“Kodo & Les Nuits de Fourvière” by Kodo PR Team
Kodo & “Les Nuits de Fourvière”
Melanie Taylor, who looks after Kodo’s translation and English public relations, toured internationally with Kodo from 2008 – 2012. She was one of the company managers on “Kodo One Earth Tour 2009: ekkyo – transborder,” which gave performances in ten countries around Europe from May through July 2009. Here are some of her memories from Kodo’s 2009 experience performing at Lyon’s long-running festival “Les Nuits de Fourvière,” where Kodo “DADAN” will perform later this month.
Article & photos by Melanie Taylor. Video by Les Nuits de Fourvière.
Kodo visited Lyon, France, in June 2009 during its rare overseas summer “One Earth Tour” to perform at festival “Les Nuits de Fourvière.” It was a little over halfway through our 9-week-long tour , and we had performed at a range of theaters, including magnificent concert halls in Rome, London, and Munich; a 5000-seat sports stadium in Zagreb, a 4000-seat outdoor amphitheater in Istanbul… so we were ready for anything. But the ancient Roman theater at Fourvière was unforgettable and the festival and its audiences stand out for me as a highlight of that tour.
It was the first time for Kodo to perform in Lyon and we arrived the day before our own performances. We were invited to watch “West Side Story” at the same theater that we would perform at for the next two nights. The summer heat and the late sunset meant that the performances, both theirs and ours at least, started at 9:30pm, which meant the sun would set during the performance. We entered the Roman amphitheater and I remember being amazed by the massive size of the arena and the history of the place. Coming from New Zealand, where we have trees older than any buildings, anything ancient and man-made really has an extra impact on me. We heard that it was the first time for the cast of “West Side Story” to perform outdoors, and this stage had three memorable features, or challenges: Roman relics on stage (which could not be covered up or moved or touched), wind, and a collaboration of stage lighting and natural lightning. As we watched, props and costumes moved in the breeze, which ranged from gentle to invigorating and actually moving small stage items about. The temperature changed as the sun went down and the moon rose during the performance. At the end of the performance, the audience was on its feet applauding the finale of six shows of the beloved musical and people threw cushions, borrowed for comfort on the stone seating, at the stage and performers in a whirlwind of color. It was like the sumo in Japan, but from such steep seating, the cushions flew at great speed as they hurtled towards the cast and it created even more excitement as they hit the stage and people in the VIP seating.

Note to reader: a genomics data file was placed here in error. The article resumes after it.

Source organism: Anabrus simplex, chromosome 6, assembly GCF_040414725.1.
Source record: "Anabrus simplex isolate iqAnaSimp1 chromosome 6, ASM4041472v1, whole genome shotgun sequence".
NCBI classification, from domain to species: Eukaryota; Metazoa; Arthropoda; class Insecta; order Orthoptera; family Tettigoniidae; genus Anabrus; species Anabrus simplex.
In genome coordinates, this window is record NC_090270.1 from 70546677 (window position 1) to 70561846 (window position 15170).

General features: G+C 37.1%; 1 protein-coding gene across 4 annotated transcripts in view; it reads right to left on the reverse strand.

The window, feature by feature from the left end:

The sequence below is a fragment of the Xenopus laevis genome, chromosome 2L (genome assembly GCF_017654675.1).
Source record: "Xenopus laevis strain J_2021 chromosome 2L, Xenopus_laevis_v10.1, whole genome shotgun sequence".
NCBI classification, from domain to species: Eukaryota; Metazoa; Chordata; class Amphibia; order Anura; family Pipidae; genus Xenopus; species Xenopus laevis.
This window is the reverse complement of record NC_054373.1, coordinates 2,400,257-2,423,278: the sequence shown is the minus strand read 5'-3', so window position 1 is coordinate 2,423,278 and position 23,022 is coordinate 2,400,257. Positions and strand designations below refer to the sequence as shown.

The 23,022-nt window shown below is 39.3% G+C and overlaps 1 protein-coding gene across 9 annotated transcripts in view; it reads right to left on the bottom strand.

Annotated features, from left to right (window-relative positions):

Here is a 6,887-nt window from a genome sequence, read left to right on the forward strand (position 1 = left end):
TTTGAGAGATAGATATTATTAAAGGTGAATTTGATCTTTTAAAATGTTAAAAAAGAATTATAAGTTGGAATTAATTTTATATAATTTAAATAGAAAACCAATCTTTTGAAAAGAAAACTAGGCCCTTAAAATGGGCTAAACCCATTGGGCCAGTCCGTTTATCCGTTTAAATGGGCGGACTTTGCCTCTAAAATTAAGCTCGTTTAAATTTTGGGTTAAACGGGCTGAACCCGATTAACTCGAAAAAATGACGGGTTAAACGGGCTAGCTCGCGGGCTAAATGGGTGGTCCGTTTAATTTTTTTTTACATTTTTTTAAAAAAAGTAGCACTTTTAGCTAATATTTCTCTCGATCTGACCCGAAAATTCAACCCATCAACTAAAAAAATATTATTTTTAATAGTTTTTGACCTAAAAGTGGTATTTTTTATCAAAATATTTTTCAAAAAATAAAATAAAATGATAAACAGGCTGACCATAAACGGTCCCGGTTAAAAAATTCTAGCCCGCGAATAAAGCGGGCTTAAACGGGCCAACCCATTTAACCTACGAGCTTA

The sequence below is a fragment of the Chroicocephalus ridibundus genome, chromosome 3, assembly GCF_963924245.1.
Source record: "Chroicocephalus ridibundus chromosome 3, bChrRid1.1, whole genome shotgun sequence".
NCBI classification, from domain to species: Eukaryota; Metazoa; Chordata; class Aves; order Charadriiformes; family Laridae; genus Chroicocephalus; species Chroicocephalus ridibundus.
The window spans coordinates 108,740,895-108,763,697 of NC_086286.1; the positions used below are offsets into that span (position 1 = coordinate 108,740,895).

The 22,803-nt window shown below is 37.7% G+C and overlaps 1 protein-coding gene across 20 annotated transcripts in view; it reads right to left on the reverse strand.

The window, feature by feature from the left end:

Les Nuits de Fourvière has been an annual event since 1946, so we were not only impressed by the history of the venue but also the history of the festival. The hospitality and the professionalism of all the staff and technical crew were just superb and we felt instantly at home, almost as if we were at our own festival “Earth Celebration.” It was a wonderful feeling to find in France, in a foreign city halfway around the world from Japan.
The next day, we arrived at the theater to set up for our own performances. The path from the stage to the lighting booth was very steep, and the performers had to really look up rather than out at the audience. They shared the stage with the ancient stone relics, our wooden drums looking smaller than usual beside the massive columns, but there was more than enough space for our large cast and instruments, including our biggest drum and cart.
In Japan, we usually perform at around 7pm, so the 9:30pm start was late for us, the latest on this tour in fact. The performers still ate dinner at around 5pm, keeping close to their normal routine, and the delicious catering certainly helped to maintain our appetites in the heat. The sun poured on the stage during the day so everyone warmed up in hats and the performers were careful not to overheat in the summer sun.